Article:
English Mastiff


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     English Mastiff Health  

By: Jim Moore

If a "top ten" list existed for guard dogs, the English Mastiff dog would definitely rank right up there in the top two or three. His appearance alone guarantees that you think twice about coming near him.

The English Mastiff is a powerfully built canine with a body that can only be described as "massive." He enjoys the distinction as being "the heaviest dog in the world." In fact the mastiff probably gets his name from the Anglo-Saxon word for powerful - "masty." The English Mastiff is descended from both the ancient breeds, the Alaunt as well as the Molosser and he is recognized as the oldest British breed of dog (and sometimes he acts as if he knows this!)

Not surprisingly this huge dog was used - as early as the sixth century BC - for various "fighting" purposes. He was indispensible in many of the blood sports that have become legendary, including bear-baiting, bull-baiting, lion-baiting (believe it or not!) as well as dog fighting.

The English Mastiff breed is an incredible intermingling of grandeur, dignity and courage. He is perhaps to those who don't fully understand the breed, the ultimate paradox of dogs. Loyal, calm, affectionate and loving toward his family, he is a first-class guardian as well, ferocious, tenacious and fearless when the need arises. As stunning evidence of this, an English Mastiff will instinctually position himself between his owner and an approaching stranger to protect the "family territory."

Should the approaching stranger not give the dog his due, the Mastiff may take swift, immediate defensive action. And now you see why, he could be ranked up there with the top ten guard dogs of all time!

For all his fierceness, the English Mastiff is incredibly gentle with children.

The English Mastiff is indeed an imposing figure of a canine. The average Mastiff stands at about 30 inches at the shoulder for males and only a little shorter - 27.5 inches - for females. A male English Mastiff can tip the scale between 160 and 230 pounds. The female is not far behind, though, weighing in between 140 and 190 pounds or more!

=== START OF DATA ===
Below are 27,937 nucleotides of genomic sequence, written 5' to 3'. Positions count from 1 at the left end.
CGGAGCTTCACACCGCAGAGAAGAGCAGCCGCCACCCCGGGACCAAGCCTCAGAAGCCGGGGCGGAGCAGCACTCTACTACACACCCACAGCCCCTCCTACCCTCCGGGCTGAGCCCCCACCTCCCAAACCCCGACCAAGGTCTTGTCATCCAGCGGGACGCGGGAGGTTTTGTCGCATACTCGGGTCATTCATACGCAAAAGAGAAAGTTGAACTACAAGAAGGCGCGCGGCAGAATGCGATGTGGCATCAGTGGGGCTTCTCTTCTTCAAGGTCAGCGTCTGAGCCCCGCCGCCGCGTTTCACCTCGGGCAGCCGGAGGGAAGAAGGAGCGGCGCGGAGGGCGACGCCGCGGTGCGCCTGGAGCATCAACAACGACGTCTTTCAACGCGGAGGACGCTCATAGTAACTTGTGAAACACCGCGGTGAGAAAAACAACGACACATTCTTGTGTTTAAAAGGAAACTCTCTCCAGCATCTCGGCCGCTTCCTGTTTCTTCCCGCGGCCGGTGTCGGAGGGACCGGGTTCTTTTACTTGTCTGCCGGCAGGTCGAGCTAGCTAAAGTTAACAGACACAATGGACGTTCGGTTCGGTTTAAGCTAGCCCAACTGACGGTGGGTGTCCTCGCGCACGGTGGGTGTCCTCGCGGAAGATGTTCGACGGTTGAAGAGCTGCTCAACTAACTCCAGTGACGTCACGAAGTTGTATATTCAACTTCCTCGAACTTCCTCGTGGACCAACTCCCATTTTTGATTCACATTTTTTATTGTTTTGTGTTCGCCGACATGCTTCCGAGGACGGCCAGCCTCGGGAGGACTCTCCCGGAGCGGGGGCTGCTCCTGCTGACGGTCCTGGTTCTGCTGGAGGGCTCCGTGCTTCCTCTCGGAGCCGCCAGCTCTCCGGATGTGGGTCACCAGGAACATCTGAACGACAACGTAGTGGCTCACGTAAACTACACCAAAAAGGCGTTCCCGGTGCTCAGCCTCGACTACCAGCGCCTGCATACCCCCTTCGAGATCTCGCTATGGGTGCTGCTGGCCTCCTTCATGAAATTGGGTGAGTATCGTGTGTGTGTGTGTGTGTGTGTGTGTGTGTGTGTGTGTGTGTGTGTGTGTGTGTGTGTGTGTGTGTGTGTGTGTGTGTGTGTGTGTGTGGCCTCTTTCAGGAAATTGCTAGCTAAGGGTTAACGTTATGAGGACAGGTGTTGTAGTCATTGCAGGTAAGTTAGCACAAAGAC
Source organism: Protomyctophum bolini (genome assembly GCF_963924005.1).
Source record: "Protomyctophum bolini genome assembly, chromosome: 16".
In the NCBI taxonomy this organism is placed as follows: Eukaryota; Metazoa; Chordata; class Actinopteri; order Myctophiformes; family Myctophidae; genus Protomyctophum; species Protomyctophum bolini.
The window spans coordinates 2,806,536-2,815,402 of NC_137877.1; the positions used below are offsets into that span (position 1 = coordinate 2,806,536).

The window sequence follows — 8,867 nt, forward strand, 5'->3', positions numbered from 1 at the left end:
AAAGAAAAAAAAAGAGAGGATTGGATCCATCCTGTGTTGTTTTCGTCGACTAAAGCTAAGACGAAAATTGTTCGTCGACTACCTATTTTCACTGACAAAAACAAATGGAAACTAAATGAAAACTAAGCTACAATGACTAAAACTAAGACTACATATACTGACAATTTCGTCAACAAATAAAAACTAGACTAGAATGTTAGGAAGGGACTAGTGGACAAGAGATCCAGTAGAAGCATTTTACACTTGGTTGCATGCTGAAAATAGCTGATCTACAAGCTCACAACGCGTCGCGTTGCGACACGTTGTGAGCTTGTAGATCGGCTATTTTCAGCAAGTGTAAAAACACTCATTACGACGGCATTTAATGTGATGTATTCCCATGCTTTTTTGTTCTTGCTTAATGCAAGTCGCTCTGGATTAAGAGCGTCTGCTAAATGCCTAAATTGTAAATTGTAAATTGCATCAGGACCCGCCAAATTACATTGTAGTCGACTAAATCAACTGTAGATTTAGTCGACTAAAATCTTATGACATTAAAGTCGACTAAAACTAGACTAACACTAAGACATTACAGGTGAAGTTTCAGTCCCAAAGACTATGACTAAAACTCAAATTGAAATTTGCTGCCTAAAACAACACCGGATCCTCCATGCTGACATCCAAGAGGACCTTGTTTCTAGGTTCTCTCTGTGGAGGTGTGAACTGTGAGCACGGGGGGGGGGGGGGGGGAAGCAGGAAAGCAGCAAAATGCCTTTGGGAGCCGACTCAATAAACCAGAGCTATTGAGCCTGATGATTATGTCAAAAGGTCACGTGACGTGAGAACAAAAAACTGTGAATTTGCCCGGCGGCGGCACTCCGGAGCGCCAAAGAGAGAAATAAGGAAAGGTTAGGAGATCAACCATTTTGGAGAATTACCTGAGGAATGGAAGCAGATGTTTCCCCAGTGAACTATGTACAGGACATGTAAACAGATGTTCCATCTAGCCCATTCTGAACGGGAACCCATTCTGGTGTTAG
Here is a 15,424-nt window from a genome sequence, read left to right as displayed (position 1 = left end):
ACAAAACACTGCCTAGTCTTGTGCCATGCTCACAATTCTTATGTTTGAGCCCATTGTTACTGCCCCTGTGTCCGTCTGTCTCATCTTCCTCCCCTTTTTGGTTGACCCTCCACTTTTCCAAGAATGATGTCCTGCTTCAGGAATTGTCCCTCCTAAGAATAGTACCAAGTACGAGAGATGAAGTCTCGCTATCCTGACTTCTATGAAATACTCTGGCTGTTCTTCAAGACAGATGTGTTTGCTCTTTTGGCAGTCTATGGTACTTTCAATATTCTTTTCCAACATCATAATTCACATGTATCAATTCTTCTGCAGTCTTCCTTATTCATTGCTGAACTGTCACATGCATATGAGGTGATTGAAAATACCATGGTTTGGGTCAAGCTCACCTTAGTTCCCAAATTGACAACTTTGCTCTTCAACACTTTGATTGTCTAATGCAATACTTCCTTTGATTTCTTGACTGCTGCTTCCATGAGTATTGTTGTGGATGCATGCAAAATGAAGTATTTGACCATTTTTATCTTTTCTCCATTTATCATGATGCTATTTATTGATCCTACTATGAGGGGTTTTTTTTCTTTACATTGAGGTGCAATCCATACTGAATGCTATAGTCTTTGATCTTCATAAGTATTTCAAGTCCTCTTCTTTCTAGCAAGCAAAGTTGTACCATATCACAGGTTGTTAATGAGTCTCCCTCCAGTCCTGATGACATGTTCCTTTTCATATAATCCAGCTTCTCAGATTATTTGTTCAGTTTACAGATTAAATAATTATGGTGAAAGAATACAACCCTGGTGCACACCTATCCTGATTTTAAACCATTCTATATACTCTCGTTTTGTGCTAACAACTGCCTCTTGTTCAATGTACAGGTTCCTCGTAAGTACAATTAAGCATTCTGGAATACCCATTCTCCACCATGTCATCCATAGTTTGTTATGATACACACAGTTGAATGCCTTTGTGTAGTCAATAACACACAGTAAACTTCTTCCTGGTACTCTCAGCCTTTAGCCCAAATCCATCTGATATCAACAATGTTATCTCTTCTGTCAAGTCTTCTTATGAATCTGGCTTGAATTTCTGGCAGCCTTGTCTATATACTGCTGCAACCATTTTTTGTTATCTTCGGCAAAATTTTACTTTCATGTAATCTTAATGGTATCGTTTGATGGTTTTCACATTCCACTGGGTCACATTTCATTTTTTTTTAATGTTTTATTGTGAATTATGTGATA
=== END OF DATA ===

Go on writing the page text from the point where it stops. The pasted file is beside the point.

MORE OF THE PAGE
Loke most breeds of dog, the English Mastiff has its share of health issues. These include bloating and hip dysplasia. The breed is also prone to obesity. You can manage both the bloating and the weight by feeding your dog two or three small meals a day. As loved as this dog is, there are still plenty of english mastiff rescues.

The English Mastiff also possesses a higher incidence of bone cancer than some other breeds of dog. They are also one of the breeds that may be prone to developing kidney stones.

A healthy English Mastiff can live to be between nine and 11 years old. He demands a good diet as well as plenty of exercise - as you can well imagine. Sometimes you will have to coax him to exercise. Just like his human owner, he's prone to enjoying "the good life." You may find that he's quite comfortably lounging in the living room rather than running the track outside or walking through the park with you.

Don't forget to brush your English Mastiff daily. All kinds of things like dust, dead hair tend to "hide" in his coat until you remove them. And while you might not be able to see them, after they've been on him a while, the accumulation - believe it or not - actually begins to smell. Another advantage to daily brushing involves skin problems. The chances of developing any concerns dealing with the Mastiff's skin are far less if you make it a habit to brush him regularly.

Instead of using a regular brush on the Mastiff, though, consider using a "dog-glove." This incredible device was developed expressly for short hair dogs like the Mastiff. Both you and he will find this enjoyable - and it'll be a great "bonding" experience for the two of you as well.

Your Mastiff not only has a huge body - but he has a heart to match. And he's more than willing to give it to you - for a lifetime.

Due to experience Jim Moore appreciates that if you own a dog like the English Mastiff then you should give your dog all the loving attention they deserve. Jim owns and maintains The Noble Mastiff at: http://www.thenoblemastiff.com


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